Reading, MA — The Select Board opened the Fiscal Year 2024 budget season on Wednesday night by listening to budget request presentations from multiple departments, including public safety, public services, and public works. Each department head shared a review of their department’s activities and then presented a budget request to the board.
The first presenter was Assistant Town Manager Jean Delios with the public services department. Delios presented a level-funded budget through the use of grants, revolving and trust funds, and regionalization of some services. This department has 20.5 full-time equivalent (FTE) salaries and covers services such as development, planning, elder and human services, and veterans services. It is a department undergoing change as Delios will be retiring in February of 2023, and current Director of Administrative Services Matt Kraunelis is set to become the new Assistant Town Manager, overseeing both the Public Services and Administrative Services departments. Delios is requesting a total FY 2024 budget of $1,757,650, which is a $16,550 decrease over FY 2023.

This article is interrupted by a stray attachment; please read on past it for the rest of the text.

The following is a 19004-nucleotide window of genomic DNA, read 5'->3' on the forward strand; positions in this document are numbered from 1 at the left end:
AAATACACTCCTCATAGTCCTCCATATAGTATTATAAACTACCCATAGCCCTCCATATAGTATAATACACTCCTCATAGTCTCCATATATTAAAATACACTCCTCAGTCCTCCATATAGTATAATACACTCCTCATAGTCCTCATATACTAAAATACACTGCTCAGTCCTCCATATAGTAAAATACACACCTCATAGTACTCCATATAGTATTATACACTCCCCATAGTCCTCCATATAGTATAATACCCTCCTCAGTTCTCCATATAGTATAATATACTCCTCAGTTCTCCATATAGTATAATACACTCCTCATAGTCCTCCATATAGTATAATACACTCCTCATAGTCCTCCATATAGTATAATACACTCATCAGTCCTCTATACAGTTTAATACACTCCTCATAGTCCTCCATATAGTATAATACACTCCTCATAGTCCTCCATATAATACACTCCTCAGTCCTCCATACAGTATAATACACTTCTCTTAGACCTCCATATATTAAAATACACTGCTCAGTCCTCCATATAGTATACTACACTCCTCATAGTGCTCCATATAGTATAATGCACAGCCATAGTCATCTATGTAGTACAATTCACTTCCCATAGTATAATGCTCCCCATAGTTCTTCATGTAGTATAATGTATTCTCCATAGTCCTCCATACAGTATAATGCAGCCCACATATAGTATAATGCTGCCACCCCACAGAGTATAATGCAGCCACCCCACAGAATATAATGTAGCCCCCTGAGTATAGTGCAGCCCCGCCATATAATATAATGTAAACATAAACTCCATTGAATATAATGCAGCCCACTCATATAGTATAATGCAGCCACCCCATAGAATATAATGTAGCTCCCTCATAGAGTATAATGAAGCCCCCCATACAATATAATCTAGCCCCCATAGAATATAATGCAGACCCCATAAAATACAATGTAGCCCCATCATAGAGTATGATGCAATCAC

Each board member thanked Delios for her service to the town as they asked questions regarding programming at the Pleasant Street Center, the use of American Rescue Plan Act funds, and recreational opportunities. Delios indicated that they are actively pursuing plans to offer a better way to provide lunches at the Pleasant Street Center as well as ways to eliminate fees for programs such as large group exercise classes.
Kraunelis shared that, with his new responsibilities, Information Technology will be moved out of Administrative Services and will become its own department. The Administrative Services department has 14 FTE and has salary increases based on the pay and class study “baked into the budget.” One part-time administrative assistant in the clerk’s office will become full-time through the elimination of a part-time operations position, which has been vacant for some time. There is a slight increase in property and casualty insurance rates as well as an increase in legal services, though there will be savings from the decrease in the number of elections from three to two in the coming year. Kraunellis is requesting a total budget of $2,662,255, which is a two percent decrease from FY 2023. The decrease is partially accomplished through the division of his salary between the Public Services and Administrative Services departments.